Basque Youths Carry on Handball Tradition

Iparraguirre brothers and De Luz brothers play handball at the Bakersfield festival.
Iparraguirre brothers and De Luz brothers play handball at the Bakersfield festival.

Basques who immigrated to the U.S. have managed to hang onto their national pastime of handball, playing it just like their ancestors did. Some say it’s dying, but a game between 8, 9 and 10-year-olds yesterday, showed that the sport is still alive and well.

Two teams of brothers — Asier and Angeru De Luz, ages 10 and 8 respectively, and Joseba and Xabi Iparraguirre, ages 10 and 9 — battled it out in a competitive match on Saturday, May 26 at the Kern County Basque Club court.


The exhibition match was part of the 40th annual Kern County Basque Club Festival, which typically attracts upwards of 2,000 people during the Memorial Day weekend.

As the boys squared off on the handball court, the score went back and forth — at one point it was 16-16 and at another it was 19-19. Crowds in the bleachers whistled and cheered as the players smacked the ball, and, at times, fell to the ground as they tried to keep volleys alive.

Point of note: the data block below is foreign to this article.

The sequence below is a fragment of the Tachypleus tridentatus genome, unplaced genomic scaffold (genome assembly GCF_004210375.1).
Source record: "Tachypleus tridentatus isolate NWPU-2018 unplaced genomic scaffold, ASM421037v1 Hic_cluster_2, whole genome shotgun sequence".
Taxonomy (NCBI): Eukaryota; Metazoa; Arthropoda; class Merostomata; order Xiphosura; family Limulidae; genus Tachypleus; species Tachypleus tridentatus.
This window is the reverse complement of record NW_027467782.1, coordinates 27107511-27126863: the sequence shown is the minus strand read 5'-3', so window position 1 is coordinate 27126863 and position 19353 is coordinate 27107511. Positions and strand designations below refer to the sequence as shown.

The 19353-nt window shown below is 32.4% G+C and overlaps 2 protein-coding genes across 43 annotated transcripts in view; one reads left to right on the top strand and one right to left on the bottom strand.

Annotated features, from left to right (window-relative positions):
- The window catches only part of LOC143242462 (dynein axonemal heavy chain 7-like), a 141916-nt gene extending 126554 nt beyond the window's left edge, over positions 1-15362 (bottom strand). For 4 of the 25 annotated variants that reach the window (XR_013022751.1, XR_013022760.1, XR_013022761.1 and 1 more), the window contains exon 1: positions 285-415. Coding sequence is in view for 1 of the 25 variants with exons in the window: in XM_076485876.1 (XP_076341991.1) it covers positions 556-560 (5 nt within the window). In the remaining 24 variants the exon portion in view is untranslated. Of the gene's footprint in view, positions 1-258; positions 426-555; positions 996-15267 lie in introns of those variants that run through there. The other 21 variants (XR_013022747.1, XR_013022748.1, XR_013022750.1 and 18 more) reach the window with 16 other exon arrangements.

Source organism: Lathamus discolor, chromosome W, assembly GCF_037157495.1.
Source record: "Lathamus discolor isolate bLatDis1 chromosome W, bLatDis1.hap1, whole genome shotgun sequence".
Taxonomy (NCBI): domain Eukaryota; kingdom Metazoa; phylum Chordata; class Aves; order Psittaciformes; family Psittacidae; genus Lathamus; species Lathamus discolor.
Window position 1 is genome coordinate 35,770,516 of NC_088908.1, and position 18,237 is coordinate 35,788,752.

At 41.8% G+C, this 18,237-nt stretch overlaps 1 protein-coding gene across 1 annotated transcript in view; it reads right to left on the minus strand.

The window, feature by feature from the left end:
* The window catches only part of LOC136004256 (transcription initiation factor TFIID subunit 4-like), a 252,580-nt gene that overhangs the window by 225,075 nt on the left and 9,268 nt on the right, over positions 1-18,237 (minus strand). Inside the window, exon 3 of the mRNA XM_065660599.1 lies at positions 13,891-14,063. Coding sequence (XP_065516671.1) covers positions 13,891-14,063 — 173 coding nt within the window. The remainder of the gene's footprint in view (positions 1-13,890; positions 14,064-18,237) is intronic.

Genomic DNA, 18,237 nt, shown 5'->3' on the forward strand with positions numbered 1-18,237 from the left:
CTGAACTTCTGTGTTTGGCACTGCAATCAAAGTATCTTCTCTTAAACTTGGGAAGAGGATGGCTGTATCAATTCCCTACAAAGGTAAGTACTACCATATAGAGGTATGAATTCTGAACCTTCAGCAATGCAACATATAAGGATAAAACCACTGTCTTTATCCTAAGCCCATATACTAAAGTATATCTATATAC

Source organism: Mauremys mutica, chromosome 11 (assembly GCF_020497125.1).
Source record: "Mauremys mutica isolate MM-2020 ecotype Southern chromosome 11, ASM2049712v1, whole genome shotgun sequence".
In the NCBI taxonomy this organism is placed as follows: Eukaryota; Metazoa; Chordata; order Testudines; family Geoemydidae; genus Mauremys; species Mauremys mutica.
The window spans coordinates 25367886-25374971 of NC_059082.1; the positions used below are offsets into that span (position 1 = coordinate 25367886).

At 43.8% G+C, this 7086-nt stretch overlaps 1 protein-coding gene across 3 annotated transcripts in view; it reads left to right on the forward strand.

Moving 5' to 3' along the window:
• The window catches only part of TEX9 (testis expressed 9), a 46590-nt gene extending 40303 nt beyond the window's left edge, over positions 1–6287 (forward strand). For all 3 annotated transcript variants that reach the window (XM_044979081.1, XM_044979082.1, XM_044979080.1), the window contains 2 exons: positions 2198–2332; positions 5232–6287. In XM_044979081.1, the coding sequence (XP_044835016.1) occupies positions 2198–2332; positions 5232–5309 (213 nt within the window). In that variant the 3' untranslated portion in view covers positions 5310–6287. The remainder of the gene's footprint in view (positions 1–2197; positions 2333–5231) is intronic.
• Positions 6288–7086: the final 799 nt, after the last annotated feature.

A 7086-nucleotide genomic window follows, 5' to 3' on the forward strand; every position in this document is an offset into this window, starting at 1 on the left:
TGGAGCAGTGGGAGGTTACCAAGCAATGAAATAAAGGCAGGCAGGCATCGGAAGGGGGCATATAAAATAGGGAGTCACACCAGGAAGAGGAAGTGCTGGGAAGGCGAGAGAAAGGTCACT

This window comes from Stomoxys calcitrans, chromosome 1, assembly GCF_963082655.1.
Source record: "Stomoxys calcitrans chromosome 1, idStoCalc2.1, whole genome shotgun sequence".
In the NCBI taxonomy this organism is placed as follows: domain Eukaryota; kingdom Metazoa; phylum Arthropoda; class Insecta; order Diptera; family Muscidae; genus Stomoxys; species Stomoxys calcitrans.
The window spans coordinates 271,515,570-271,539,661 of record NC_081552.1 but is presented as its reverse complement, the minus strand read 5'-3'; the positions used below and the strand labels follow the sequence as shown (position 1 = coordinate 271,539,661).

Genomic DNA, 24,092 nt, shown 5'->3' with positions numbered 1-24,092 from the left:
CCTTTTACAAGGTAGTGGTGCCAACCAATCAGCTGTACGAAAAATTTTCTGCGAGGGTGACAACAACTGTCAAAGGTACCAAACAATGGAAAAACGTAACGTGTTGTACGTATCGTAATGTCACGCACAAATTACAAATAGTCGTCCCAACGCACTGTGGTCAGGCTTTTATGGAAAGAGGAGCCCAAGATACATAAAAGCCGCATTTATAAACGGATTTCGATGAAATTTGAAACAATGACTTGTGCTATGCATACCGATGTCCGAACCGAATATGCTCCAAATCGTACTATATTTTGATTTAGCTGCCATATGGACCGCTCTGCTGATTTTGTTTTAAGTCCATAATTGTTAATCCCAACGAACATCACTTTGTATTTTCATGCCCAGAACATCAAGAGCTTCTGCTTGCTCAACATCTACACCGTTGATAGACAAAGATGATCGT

The De Luz brothers keep up the national sport of pilota
The De Luz brothers keep up the national sport of pilota.

But in the end, the Iparraguirre brothers won, 22-20. There were some tears, but the opposing players shook hands and walked off the fronton as people in the bleachers clapped at their performance.

“They took it hard,” said handball coordinator Jose Recondo, who kept score. “I have to remember how it was when I was their age.”

The two teams have been practicing once or twice a week, especially during dance practice season that began in February, said mom Teresa Iparraguirre, who also is a pelota player. She noted that the boys are also on the same soccer teams.

The De Luz brothers have been playing handball a long time. Their father, Javier De Luz, was an accomplished handball player in the Basque Country.

Handball, pelota, pilote, pilota — whichever language version you refer to, Basques in the U.S. know the game. It’s usually played against a front and left-wall.

Mirentxu Auzqui, of Arnegi, France, who is spending a month in the U.S., watched the match between the youngsters.

“It’s great that they’re so far away from the Basque Country and they still do all this.”